Akechi Kogoro, detective extraordinaire.
In Japan, this is a name that fires the hearts and imaginations of readers young at heart. Cool and sophisticated, Akechi moves effortlessly through the world of Japan in the golden era between the wars, defeating masterminds and saving the day. He has been the hero of Japanese children for generations, and starred in a host of movies.
The stories in this volume predate all of that; his secret origin, if you will. Readers familiar with the exploits of the great detective Akechi Kogoro might have some difficulty recognizing the impeccably dressed and universally respected man of action in the amateur detective, an eccentric twenty-something of little means with disheveled hair and a shabby kimono. The Akechi who appears in this volume is a hobbyist in crime whose identity is not yet fixed either in the eyes of the reading public or in the mind of his creator. Supporting characters such as Akechi's wife and his young assistant have not yet been introduced, and the first confrontation between the great detective and the Fiend with Twenty Faces is still a decade away.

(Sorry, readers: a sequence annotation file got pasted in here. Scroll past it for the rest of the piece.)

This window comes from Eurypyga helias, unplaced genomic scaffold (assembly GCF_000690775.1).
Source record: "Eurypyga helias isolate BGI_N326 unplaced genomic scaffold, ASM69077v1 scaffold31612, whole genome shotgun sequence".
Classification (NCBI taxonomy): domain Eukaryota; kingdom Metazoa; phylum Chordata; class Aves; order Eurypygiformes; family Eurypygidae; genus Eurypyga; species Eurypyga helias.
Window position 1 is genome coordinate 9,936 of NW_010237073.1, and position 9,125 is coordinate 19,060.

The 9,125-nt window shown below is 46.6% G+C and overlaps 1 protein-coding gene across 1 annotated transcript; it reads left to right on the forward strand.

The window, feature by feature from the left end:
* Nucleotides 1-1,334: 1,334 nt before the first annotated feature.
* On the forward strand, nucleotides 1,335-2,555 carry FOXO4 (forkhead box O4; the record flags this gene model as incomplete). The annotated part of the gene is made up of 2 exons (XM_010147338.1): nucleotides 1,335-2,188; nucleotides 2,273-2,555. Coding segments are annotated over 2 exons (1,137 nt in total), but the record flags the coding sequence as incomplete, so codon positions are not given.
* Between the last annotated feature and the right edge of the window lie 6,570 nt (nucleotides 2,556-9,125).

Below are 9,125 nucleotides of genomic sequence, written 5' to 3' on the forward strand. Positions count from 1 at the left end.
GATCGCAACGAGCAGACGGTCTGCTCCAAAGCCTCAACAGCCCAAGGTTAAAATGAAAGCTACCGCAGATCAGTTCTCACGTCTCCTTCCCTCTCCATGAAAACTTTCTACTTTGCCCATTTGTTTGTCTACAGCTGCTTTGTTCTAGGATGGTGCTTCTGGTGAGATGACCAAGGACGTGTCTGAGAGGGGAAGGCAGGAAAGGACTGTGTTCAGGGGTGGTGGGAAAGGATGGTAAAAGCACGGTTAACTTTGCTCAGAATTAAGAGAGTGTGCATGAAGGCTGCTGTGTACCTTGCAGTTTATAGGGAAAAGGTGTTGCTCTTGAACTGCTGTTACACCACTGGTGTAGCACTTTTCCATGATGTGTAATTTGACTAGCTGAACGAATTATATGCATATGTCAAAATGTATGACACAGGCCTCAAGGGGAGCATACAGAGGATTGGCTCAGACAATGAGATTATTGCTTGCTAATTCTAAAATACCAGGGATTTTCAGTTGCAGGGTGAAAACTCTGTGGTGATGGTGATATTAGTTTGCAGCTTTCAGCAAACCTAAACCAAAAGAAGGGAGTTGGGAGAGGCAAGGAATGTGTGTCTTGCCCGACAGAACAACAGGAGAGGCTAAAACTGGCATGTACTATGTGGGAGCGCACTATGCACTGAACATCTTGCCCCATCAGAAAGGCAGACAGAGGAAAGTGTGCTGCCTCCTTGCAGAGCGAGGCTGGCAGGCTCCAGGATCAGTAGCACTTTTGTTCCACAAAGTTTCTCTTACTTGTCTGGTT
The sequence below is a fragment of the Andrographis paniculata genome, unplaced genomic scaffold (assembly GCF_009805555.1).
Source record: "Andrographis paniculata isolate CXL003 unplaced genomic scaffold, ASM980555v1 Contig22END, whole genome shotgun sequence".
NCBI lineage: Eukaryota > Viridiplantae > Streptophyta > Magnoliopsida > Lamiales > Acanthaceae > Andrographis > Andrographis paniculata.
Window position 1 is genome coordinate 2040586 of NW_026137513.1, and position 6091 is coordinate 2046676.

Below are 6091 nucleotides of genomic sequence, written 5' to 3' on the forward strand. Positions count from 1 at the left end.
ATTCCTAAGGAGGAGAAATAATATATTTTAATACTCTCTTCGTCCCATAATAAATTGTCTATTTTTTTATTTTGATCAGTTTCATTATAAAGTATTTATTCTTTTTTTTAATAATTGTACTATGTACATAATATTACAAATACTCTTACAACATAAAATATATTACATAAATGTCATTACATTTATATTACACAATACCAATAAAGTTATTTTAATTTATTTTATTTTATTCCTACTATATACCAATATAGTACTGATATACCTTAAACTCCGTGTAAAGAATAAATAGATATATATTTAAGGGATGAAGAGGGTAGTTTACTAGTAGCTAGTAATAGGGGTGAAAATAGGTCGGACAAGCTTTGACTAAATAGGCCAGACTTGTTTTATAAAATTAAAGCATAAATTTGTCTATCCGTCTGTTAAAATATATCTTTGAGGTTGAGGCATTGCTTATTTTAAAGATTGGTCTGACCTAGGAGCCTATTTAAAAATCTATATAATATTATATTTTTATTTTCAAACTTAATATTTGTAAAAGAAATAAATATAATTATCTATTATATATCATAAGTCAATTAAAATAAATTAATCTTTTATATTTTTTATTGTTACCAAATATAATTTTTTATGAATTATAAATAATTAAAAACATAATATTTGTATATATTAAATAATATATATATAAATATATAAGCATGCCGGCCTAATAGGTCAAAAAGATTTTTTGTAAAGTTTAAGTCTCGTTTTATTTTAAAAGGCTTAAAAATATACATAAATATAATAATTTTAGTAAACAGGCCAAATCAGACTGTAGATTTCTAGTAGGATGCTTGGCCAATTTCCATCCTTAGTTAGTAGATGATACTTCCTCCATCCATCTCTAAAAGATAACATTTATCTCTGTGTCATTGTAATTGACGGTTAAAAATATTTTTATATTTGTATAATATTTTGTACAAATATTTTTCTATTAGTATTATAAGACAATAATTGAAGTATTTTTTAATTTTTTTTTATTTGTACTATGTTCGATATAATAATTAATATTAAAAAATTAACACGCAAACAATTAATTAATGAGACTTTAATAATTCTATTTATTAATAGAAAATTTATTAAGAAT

Edogawa Rampo (pseudonym of Hirai Taro, 1894-1965) is the acknowledged grand master of Japan's golden age of crime and mystery fiction. He is also a major writer in the tradition of Japanese Modernism, and exerts a massive influence on the popular and literary culture of today's Japan.